on local housing allowance (LHA) rates is to end in April 2020. The government
announced the changes in its recent election manifesto. The freeze was put in place in 2016 by the
then chancellor, George Osborne. It was
due to end this April anyway. This means that, from 1 April, payments will
rise in line with inflation.
Last November, ministers also announced that they would lift the general freeze on working-age benefits this year.
Freeze on benefits was really a cut.
freeze and preceding 1 per cent benefit cap, was really a cut, of course.
the Joseph Rowntree Foundation’s (JRF) figures it prevented vital income
support from keeping up with the cost of living for some 27 million people.
And 400,000 people have been pushed into poverty as a result.
Citizens Advice have said that more than a third of people affected by the freeze has less than £100 left over a month after rent, food and bills.
The Freeze has been described as “austerity’s harshest blow.”
amount of people who have been affected by the benefits freeze has seen experts
describe it as “austerity’s harshest blow.”
However, even with forceful critics, social thinktanks and charities
warning of its impact it hasn’t been high on any political agenda in recent
years. Labour failed to pledge to lift
the freeze in its 2017 manifesto, and successive Conservative chancellors
maintaining it in every budget.
Ending the freeze means “Extra money for people’s pockets,” say the government – This is not the reality.
government will use its reversal to champion the “extra” money it is putting in
people’s pockets (£10 extra a month: is the boast for the housing benefit
lift). But that’s not the reality.
government isn’t exactly being generous or progressive by lifting the freeze. It
was always scheduled to come to an end in 2020. Osborne’s original timescale
Chancellor Sajid Javid or his predecessor, Philip Hammond, wanted to lift the
cap earlier, they could have done. They chose not to, and simply let it run its
Secondly, if you take Local Housing Allowance rates as an example, this isn’t giving people extra money, it’s just cutting slightly less. It’s simply a flat rate increase to around 1.5 per cent: the current consumer price index (CPI) inflation rate. While charities and other interest groups have welcomed the unfreezing of housing benefit, they still point out how little of the damage it reverses.
What the experts say.
policy manager for the Residential Landlords Association, said: –
“Given rents have risen by an average of 5 per cent, and in some areas more than that over the last 4 years, a rise of 1.5 per cent in the benefit level is not going to be much help to a tenant struggling to afford the rent in those areas and many others.”
“There will still be a big gap between benefits and rents in most areas of the country,”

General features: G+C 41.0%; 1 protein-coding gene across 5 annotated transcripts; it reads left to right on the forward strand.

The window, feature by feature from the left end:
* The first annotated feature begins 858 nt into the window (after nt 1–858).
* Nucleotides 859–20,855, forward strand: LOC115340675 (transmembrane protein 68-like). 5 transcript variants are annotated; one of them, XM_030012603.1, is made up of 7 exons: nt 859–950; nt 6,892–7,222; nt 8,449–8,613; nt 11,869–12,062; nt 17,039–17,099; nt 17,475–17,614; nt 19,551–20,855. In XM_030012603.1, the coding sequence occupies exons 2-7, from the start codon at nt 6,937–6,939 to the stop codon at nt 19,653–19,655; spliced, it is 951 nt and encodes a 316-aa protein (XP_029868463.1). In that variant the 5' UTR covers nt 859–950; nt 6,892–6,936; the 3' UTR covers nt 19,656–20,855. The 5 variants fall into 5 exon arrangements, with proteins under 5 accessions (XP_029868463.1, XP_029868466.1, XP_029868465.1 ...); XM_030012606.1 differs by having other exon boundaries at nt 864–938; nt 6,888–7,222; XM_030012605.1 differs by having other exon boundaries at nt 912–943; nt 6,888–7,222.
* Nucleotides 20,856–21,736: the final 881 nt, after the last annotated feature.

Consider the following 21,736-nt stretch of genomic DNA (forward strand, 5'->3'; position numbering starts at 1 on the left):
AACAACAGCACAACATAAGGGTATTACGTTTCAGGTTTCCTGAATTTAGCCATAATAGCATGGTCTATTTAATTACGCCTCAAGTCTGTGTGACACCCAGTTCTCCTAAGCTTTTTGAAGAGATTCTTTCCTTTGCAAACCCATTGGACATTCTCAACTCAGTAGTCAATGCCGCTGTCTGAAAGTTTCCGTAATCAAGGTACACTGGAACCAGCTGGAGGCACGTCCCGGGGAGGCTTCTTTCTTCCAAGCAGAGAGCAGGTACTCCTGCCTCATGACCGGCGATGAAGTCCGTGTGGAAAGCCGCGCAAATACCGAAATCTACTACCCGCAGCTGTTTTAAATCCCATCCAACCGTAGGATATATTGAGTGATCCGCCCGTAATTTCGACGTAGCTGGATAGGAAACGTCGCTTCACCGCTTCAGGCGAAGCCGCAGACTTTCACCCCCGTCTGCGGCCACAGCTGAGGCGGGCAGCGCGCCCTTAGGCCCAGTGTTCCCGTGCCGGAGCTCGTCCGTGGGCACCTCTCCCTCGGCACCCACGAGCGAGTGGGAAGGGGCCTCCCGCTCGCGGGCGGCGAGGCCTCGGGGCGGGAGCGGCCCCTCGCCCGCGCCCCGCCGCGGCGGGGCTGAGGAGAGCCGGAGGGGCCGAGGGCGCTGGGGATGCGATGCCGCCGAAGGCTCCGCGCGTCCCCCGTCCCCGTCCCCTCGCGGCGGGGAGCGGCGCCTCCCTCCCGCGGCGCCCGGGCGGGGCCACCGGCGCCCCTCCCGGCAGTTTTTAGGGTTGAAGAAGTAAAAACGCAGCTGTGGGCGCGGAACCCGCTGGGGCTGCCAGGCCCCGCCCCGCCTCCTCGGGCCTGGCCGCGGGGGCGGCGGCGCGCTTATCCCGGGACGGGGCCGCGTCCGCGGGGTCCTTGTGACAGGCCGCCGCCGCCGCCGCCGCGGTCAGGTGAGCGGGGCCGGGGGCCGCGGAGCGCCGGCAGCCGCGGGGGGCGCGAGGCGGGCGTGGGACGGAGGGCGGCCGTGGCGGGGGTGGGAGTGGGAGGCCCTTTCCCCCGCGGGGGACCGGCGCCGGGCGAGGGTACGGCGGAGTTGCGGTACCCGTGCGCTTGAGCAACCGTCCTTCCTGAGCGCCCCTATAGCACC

What the Joseph Rowntree Foundation said about the freeze.
“The freeze on most working age benefits and tax credits has led
to vital support falling further behind the rising cost of living. It is
unacceptable that the incomes of millions are being squeezed, and the system
that should help them stay afloat is pulling them into poverty.
What you need to know:
Between 2016 and 2020,
the benefit freeze will have affected more than 27 million people and
swept 400,000 into poverty.
How has the freeze
The 2015 Budget introduced a
four-year freeze on most working-age benefits and tax credits. This meant that
in 2016 and onwards their value remained as it had been in 2015 rather than
rising with inflation.
In real terms, the support that people receive in 2019 will be
worth 6.5% less than it would have been if it had risen with inflation, as is
usually the case.
After three years of the freeze, people in poverty are on
average £340 a year worse off than they would have been had this support not
been eroded by the freeze. That’s equivalent to the average cost of food shopping
for a low-income family for around eight weeks.
Families on low incomes disproportionately spend their incomes
on essentials – especially food, electricity and transport. This means that
when prices rise and incomes don’t keep pace they are left cutting back on
essentials and facing increasing hardship.
Around 200,000 people have been pulled into poverty by the first three years of the freeze, around half of them children.
What should happen?
allowance was frozen at a time of rapidly rising rents, it should really
increase to reflect this change in order to meaningfully reimburse tenants. In
fact, when it was first introduced in 2008, it covered the cheapest half of
local market rents – brought down to the lowest third of market rents in 2010
under the coalition government. It has not been restored to cover a proportion
of local rates.
There is a similar problem with the working-age benefits that are about to be unfrozen. The freeze cut claimants’ income in real terms during a period of wage stagnation and rising prices. Simply bringing them back in line with inflation will not reverse the damage done.
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